Free Open-Source Help Desk Solution Running on IBM i Appeals to Users and Management

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osTicket has paid support if you need it, but a robust user community is there to help the uninitiated.

 

In a recent episode of Help Desk, the Web comics cartoon series that parodies the computer industry, Alex (the cartoon's protagonist) is confronted by a caller who asks for a list of questions to which Alex knows he has answers. The reason? "It seems like every time I call, you can't help me," the anonymous voice says. "Whatever problem I have just so happens to be the one issue that is completely out of your hands." The caller's solution to this dilemma is to work the problem backward. "Why don't you give me a list of topics you know you have an answer to, and I'll pick one of them?"

 

Help desk work can be trying, and people who answer these crazy questions need the best tools available. Sadly, the best tools often cost too much, so the result is that often the company just stays with the solution it has been using forever.

 

Enter osTicket, an open-source support-ticket system that may not have every feature one could dream of, but it has just the right features to get the job done—and the nice thing about it is that it's free. It also runs on the IBM i as a PHP application on Zend Server and can access data in DB2 for i through MySQL or Zend's DBi, the MySQL replacement for IBM i.

 

Now a lot of open-source software claims to be easy to install and configure—until you actually get down into the trenches and try to do it. osTicket has a lot of user testimonials to the effect that it truly is simple to install and configure, and it happens to be one of the favorites of Jon Paris of Partner400 in his "Fast, Free Applications for your IBM i" presentation. Paris is a big believer in open-source software on IBM i since it allows programmers or administrators to quickly satisfy user requests while avoiding the frustration that could eventually force them to turn to a Windows solution.

 

While the osTicket software is free and open source, the osTicket team that developed it earns a living by providing support to SMB and enterprise customers that would like to see a real policeman at the door when they dial 911. When you have a program that integrates inquiries created by email, Web-based forms, and the telephone (through staff), and it's all in the same MySQL database or passed through to DB2, you can't help but get into some interesting technical challenges. Nevertheless, osTicket has a robust user community and a very active forum, so if you want to dive into installing and configuring it yourself, you likely will be successful. And if you should run into sticky wickets, there's a support team available should you need it (that was always my backup plan too when I would begin dismantling my ex-wife's car on a Sunday night).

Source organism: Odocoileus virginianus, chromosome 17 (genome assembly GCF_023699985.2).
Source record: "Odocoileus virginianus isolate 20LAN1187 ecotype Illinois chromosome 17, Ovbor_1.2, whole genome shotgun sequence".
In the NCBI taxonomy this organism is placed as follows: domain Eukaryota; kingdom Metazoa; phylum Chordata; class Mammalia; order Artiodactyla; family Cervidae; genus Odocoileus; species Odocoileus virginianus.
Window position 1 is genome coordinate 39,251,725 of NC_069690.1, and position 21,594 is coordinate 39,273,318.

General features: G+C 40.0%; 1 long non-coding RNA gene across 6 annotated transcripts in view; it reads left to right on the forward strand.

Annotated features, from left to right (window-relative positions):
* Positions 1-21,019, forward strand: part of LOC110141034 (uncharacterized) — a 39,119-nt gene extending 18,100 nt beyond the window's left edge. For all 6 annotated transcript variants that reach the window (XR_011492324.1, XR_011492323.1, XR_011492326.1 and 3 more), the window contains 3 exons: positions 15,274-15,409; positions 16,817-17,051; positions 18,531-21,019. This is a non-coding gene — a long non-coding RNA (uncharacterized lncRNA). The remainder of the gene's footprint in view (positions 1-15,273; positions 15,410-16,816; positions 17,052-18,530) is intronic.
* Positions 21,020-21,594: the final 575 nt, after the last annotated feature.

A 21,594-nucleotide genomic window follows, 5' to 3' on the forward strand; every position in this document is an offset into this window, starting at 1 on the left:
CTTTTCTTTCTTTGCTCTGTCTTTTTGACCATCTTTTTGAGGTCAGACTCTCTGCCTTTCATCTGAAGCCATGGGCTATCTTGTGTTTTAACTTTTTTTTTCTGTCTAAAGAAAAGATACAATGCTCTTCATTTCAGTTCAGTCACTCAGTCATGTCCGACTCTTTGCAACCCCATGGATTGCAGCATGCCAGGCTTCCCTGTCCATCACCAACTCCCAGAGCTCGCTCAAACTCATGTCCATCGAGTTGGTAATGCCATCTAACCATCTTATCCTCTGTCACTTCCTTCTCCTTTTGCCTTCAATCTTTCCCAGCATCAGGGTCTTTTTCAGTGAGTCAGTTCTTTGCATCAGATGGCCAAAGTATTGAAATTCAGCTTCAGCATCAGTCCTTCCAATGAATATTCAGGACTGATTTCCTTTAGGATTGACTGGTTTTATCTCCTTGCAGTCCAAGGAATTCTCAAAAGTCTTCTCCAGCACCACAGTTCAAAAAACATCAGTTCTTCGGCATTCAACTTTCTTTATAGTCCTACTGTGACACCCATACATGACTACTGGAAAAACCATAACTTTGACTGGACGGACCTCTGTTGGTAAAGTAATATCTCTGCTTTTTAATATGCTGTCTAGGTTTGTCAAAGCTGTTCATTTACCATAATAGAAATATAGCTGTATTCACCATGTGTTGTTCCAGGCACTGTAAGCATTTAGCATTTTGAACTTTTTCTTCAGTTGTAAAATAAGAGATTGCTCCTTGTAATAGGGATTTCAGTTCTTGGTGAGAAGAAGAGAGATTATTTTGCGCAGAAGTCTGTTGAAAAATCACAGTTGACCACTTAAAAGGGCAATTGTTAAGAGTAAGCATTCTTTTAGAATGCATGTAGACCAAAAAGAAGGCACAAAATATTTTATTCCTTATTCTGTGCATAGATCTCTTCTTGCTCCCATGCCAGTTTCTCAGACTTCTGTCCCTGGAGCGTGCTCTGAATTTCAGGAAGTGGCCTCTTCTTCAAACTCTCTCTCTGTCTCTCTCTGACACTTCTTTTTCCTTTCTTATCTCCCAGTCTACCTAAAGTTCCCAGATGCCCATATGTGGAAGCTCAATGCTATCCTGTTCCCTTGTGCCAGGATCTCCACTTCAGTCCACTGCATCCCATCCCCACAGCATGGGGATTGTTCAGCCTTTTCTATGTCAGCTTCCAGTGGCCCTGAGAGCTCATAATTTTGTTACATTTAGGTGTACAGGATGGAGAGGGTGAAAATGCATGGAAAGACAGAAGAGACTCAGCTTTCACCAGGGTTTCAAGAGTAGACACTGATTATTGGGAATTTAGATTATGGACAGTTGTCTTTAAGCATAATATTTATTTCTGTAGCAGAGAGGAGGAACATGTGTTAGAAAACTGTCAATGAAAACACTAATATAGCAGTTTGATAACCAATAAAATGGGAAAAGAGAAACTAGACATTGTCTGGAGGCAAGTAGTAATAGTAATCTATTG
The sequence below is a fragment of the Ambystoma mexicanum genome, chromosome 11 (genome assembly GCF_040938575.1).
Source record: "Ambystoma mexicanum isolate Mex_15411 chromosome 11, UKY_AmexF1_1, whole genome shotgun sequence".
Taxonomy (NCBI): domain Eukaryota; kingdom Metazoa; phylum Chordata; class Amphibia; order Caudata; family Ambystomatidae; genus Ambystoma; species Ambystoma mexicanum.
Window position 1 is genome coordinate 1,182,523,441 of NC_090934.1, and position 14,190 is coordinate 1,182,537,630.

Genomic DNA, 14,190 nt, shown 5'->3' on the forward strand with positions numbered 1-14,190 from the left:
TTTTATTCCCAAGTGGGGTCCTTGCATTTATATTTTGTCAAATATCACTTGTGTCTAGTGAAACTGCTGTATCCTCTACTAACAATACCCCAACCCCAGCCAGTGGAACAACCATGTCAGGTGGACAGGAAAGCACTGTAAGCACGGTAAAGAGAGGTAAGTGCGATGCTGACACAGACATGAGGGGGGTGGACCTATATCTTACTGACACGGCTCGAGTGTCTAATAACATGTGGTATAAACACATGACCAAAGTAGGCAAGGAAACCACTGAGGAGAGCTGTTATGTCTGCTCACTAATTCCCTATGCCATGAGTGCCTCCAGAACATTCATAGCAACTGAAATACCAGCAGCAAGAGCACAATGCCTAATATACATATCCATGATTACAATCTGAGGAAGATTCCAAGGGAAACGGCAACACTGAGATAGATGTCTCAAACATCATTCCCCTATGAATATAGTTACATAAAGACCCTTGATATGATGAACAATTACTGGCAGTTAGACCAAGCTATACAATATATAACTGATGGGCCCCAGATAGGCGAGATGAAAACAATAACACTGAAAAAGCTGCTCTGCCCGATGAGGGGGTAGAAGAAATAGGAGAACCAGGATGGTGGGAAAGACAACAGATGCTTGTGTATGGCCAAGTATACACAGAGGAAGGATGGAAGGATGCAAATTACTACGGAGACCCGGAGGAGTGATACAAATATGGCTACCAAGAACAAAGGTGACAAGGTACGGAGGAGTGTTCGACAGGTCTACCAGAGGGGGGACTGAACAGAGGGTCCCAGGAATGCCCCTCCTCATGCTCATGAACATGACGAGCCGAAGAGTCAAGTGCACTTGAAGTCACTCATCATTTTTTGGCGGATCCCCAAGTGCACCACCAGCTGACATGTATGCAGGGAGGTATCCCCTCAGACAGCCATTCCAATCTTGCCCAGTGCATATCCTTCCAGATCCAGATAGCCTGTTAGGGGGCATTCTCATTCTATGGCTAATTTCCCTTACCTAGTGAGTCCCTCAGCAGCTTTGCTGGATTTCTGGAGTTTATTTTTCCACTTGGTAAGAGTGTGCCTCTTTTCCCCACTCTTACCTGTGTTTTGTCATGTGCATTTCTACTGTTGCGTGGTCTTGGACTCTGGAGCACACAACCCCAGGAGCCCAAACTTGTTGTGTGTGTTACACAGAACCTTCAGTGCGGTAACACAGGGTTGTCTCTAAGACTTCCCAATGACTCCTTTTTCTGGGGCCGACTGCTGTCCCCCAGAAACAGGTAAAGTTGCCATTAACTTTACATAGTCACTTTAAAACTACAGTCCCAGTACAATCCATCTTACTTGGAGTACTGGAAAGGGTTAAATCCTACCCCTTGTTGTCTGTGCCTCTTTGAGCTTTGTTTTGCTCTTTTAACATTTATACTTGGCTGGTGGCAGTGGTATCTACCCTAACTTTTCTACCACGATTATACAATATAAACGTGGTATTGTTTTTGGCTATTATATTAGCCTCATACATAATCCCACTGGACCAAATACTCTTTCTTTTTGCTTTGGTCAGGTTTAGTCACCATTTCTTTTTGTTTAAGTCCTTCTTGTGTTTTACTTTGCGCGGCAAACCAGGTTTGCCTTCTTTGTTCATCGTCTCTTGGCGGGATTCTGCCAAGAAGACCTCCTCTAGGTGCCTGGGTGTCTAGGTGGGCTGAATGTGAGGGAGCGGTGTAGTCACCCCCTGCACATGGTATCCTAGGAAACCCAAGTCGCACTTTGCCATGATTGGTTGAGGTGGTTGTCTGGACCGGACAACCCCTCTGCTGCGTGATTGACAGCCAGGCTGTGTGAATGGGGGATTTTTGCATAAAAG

Nevertheless, take courage from the IT manager who wrote, "osTicket really is easy to install and configure. I can see that it is quite configurable if you want to tweak it, but I could not believe how quick I was up and running with a ticket system allowing email generated tickets with attachments." osTicket comes with its own Web-based installer to help guide the IT manager through the installation process.

 

What you get with the application is:

  • Web and email support with tickets are automatically created from emails and online forms.
  • Automatic replies are sent whenever a new ticket is opened or a new message is received, and email templates are customizable.
  • For frequently asked questions, there are predefined responses.
  • osTicket can attach an internal note to a ticket for other staff members.
  • You can categorize incoming tickets by department and restrict staff members' access to a ticket based on the department as part of the role-based access configuration features.
  • Alerts and notices are configurable with flexible settings so that staff and users are kept up to date by email alerts.
  • Tickets can be assigned to a staff member or department and transferred between staff.
  • Login is simplified by just using the ticket ID and email address of the user so no user account or registration is required.
  • All support requests and their responses are archived.

 

The world of open source has changed the dynamics of IBM i forever, and RPG programmers and system administrators need to be taking advantage of the many PHP solutions available online that can be up and running for users quickly at very nominal cost.

Other Free IBM i Apps?

If you have free business apps you're particularly fond of, tell Executive Editor Victoria Mack by This email address is being protected from spambots. You need JavaScript enabled to view it.. You may see your favorite app in a future edition of MC TNT!

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